SILVER SPRING, Md. – Reusable grocery bags may be good for the environment, but they could be making you sick.

With Montgomery County, Md., set to impose a tax on disposable grocery bags that’s designed to discourage their use, a new study has found that intestinal bacteria like E. coli flourish in unwashed reusable bags.

The study, published in the latest issue of the International Association for Food Protection’s Food Protection Trends magazine, tested 87 reusable bags obtained at random from shoppers in California and Arizona.

Charles Gerba, a professor at the University of Arizona who conducted the study, found that 8 percent contained E. coli, among other harmful food-borne pathogens.

Putting a reusable bag through the wash can eliminate almost 100 percent of the bacteria. But the study found that only 3 percent of shoppers surveyed had washed their reusable bags between uses.

Starting Jan. 1, Montgomery County will impose a 5-cent tax on all disposable bags, following a similar move by Washington, D.C., last year. One cent of each nickel will go to the retailer. The rest will go to litter cleanup.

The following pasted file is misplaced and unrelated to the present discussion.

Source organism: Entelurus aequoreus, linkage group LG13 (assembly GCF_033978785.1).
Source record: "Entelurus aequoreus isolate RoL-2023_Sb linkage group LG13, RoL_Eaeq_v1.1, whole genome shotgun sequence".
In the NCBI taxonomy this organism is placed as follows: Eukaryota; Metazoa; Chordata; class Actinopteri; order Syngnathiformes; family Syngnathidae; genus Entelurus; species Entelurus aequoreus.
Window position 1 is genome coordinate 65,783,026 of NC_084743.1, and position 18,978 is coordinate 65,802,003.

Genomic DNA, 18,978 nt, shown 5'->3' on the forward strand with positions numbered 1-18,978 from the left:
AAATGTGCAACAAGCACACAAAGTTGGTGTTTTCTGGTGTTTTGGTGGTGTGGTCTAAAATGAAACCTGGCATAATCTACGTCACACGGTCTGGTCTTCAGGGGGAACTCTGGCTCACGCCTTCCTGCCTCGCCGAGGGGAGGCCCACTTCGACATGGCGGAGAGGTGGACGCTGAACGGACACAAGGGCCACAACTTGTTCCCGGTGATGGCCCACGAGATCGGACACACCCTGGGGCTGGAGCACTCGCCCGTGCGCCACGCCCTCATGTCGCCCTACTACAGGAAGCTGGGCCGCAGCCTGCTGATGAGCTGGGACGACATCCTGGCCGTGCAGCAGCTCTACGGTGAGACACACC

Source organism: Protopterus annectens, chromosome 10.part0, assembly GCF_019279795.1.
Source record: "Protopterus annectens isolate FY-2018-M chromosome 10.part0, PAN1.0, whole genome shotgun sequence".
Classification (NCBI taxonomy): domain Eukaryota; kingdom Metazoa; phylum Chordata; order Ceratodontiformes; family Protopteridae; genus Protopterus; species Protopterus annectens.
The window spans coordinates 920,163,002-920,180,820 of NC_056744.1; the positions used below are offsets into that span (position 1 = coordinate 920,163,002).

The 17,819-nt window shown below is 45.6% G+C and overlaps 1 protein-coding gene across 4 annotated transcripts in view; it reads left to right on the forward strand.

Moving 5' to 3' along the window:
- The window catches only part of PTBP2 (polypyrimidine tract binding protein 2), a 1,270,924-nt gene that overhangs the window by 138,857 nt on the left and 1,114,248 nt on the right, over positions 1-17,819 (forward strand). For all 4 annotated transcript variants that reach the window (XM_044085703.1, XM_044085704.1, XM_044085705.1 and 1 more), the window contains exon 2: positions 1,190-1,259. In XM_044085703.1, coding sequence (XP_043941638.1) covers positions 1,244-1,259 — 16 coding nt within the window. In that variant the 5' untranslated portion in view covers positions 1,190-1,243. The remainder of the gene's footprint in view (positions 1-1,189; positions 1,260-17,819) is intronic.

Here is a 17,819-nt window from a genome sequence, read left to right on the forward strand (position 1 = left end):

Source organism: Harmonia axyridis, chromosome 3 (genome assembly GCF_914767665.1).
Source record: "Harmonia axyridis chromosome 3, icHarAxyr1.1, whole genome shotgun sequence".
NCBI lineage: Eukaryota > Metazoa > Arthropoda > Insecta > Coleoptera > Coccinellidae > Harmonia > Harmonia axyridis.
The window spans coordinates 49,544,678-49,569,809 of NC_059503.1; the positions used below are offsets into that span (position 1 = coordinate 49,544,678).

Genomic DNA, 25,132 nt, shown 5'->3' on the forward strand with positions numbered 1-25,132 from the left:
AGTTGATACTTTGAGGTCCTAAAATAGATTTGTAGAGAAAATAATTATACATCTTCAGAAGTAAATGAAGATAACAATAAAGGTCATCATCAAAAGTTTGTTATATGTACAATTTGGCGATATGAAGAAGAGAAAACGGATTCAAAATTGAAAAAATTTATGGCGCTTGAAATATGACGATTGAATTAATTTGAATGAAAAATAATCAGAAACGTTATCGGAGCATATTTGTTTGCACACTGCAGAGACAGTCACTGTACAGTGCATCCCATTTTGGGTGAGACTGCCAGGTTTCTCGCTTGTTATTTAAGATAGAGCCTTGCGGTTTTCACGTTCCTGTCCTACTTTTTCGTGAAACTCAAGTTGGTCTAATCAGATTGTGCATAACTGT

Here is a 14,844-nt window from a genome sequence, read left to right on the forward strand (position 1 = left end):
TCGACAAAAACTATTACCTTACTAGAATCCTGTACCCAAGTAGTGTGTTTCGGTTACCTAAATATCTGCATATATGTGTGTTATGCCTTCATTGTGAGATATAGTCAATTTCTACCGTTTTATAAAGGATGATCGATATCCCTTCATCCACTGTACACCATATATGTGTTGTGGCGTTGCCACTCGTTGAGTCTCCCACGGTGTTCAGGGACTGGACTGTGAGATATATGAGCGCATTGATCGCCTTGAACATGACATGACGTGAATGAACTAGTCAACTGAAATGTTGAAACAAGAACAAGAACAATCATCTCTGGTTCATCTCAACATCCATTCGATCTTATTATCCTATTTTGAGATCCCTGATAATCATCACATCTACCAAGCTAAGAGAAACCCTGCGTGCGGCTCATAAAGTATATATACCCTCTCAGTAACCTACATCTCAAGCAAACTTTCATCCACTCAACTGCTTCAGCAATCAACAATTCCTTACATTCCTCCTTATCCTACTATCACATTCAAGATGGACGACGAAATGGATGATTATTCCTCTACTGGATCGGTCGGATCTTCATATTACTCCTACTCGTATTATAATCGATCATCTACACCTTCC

The new tax aims to reduce pollution in streams that flow into the Potomac River, degrading the region’s principal source of drinking water, county officials said.

“Right now the county is spending about $3 million a year to clean up after these things. The fewer bags being used and circulated, the fewer will be thrown away,” Montgomery County representative Bonnie Ayers said.

“I don’t think that people always think of cleaning their bags, but it’s like any other item — it’s going to get soiled or dirty,” Ayers said. “If you don’t want to wash them, just wipe them out.”

Other precautions that can eliminate health risks include packing raw meats separately from fruits and vegetables to avoid cross-contamination and not storing reusable bags in the trunk of the car where high temperatures increase bacteria growth.

The bag study found that when reusable bags contaminated with meat juice were left in a trunk for two hours, the number of bacteria grew tenfold.